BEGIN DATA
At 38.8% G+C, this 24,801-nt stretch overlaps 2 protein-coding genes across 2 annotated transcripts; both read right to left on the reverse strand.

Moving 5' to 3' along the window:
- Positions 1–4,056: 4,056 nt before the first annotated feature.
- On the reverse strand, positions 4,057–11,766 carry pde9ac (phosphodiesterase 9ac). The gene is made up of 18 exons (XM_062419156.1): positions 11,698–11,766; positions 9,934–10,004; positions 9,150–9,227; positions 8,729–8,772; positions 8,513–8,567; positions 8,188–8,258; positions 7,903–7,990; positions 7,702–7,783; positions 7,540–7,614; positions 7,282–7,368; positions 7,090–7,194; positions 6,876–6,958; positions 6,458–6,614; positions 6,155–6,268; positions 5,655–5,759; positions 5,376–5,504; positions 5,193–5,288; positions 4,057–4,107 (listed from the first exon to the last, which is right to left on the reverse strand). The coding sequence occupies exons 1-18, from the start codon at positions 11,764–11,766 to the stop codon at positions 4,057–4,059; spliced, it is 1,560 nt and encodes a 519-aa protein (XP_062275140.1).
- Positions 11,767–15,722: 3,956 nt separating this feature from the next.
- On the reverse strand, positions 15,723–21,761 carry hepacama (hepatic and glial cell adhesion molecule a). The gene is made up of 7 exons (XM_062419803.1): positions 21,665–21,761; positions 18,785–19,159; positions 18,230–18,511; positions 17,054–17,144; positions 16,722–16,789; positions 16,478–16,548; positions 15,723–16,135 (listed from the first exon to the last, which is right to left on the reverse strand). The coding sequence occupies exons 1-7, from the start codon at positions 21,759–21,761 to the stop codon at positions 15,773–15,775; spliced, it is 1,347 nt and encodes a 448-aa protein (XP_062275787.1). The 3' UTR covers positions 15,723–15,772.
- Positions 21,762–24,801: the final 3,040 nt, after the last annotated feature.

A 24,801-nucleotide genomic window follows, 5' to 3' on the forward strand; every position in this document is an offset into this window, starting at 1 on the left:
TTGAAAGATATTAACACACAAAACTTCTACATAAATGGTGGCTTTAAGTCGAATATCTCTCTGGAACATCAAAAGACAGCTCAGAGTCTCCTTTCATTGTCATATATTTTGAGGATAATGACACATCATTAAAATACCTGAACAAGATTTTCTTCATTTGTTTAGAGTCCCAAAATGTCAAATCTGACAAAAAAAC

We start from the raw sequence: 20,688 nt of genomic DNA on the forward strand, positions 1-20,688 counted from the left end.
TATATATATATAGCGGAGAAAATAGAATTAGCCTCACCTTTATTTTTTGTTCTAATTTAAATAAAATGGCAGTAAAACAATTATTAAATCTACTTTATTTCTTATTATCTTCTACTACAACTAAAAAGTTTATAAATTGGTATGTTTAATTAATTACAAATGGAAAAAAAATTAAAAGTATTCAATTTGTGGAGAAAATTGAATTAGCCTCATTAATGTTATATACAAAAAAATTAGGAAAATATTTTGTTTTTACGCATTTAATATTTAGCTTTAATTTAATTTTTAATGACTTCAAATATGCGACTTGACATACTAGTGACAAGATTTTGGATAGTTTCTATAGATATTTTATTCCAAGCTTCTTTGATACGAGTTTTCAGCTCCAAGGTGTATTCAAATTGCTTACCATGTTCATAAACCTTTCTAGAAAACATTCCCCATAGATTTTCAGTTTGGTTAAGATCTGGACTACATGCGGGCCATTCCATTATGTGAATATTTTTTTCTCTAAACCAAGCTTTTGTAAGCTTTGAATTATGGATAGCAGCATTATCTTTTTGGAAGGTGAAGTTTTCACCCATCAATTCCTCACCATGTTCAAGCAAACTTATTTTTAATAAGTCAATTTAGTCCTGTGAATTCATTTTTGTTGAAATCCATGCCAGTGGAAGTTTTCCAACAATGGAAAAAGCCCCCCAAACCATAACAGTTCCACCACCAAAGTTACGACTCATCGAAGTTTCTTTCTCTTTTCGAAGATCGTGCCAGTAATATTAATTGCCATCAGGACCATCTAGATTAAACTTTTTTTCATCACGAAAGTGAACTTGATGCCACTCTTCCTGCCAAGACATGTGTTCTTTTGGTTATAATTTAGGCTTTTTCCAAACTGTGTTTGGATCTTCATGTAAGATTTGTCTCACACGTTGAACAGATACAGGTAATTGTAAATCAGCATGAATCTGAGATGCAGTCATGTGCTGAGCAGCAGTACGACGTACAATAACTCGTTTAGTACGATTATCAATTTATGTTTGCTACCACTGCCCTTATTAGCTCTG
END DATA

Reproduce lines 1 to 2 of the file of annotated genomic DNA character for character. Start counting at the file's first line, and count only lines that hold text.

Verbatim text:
At 38.8% G+C, this 24,801-nt stretch overlaps 2 protein-coding genes across 2 annotated transcripts; both read right to left on the reverse strand.

Moving 5' to 3' along the window: